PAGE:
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- Posted on
July 15, 2011, 3:44 am
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was synthetically reconstructed every time the computer booted up (the
Stuxnet malware was a rootkit it seems), and lived only in memory.
When you've seen as many viruses and worms as O Murchu has, you can
glance at a piece of malware and know instantly what it does=97this one
is a keystroke logger, that one is a banking Trojan=97and whether it was
slapped together sloppily, or carefully crafted and organized. Stuxnet
was the latter. It contained multiple components, all
compartmentalized into different locations to make it easy to swap out
functions and modify the malware as needed.
What most stood out, though, was the way the malware hid those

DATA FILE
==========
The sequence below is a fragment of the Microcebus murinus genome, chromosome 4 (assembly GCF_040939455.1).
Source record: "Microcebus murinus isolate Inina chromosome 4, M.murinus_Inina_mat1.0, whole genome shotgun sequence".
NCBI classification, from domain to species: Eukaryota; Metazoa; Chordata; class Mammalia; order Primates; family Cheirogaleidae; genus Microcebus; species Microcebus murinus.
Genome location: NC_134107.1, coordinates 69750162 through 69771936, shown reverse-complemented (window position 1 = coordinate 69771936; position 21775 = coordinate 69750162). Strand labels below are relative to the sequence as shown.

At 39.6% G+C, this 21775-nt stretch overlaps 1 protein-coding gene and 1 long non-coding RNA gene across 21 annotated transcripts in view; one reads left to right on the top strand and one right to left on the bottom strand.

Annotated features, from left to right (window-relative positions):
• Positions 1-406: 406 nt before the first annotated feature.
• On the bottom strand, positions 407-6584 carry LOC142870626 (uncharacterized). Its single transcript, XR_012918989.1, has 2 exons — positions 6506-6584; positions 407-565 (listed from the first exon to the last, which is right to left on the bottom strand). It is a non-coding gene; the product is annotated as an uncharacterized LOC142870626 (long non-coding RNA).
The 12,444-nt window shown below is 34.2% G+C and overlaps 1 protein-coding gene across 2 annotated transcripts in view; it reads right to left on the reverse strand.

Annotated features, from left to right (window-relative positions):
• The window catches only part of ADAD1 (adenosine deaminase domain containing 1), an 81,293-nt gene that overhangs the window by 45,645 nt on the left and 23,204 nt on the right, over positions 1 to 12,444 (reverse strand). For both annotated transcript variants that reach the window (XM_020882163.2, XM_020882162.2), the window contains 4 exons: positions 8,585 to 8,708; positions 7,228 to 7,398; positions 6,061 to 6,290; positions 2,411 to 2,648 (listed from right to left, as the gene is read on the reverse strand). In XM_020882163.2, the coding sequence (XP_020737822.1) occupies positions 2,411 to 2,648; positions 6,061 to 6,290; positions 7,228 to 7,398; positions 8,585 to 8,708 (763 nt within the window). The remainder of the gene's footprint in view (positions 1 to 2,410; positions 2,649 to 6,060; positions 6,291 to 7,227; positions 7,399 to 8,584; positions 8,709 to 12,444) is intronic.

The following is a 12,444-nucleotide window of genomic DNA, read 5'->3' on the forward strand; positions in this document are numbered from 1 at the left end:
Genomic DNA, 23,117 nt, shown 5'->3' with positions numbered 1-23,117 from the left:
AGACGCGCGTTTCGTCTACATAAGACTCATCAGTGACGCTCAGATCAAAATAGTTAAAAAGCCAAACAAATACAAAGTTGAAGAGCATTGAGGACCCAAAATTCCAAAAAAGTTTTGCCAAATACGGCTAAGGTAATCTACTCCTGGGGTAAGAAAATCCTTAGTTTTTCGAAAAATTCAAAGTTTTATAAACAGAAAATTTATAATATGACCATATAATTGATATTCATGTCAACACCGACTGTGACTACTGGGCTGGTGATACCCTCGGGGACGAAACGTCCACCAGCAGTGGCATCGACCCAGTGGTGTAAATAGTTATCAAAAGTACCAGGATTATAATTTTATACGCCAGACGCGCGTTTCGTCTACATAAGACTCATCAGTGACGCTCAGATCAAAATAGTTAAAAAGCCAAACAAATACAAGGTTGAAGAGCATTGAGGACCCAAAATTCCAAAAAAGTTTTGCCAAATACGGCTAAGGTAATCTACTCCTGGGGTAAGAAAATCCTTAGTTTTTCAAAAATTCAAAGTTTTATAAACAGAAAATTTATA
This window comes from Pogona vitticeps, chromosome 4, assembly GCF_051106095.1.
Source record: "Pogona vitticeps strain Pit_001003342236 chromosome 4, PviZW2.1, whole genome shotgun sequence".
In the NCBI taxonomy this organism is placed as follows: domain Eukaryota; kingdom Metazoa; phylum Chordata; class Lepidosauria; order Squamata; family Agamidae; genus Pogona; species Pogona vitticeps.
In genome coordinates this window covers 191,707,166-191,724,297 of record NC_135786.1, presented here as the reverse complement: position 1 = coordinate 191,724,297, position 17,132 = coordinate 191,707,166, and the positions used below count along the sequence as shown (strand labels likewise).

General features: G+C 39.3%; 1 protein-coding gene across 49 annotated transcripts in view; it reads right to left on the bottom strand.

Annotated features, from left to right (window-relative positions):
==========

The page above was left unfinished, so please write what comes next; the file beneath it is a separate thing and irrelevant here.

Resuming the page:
functions. Normally, Windows functions are loaded as needed from a DLL
file stored on the hard drive. Doing the same with malicious files,
however, would be a giveaway to antivirus software. Instead, Stuxnet
stored its decrypted malicious DLL file only in memory as a kind of
virtual file with a specially crafted name.
It then reprogrammed the Windows API=97the interface between the
operating system and the programs that run on top of it=97so that every
time a program tried to load a function from a library with that
specially crafted name, it would pull it from memory instead of the
hard drive. Stuxnet was essentially creating an entirely new breed of
ghost file that would not be stored on the hard drive at all, and
hence would be almost impossible to find.
Re: Technical details on the Stuxnet virus / malware
that's not quite what the description says/means.
it's the *decrypted* version of the malicious DLL that only exists in
memory. the DLL is also stored on disk but in encrypted form.
in theory using encryption to obscure malware is not new, but doing it
in this particular way - decrypting an entire DLL file onto a 'virtual
drive' rather than simply performing run-time decryption of a process
- that's an interesting approach.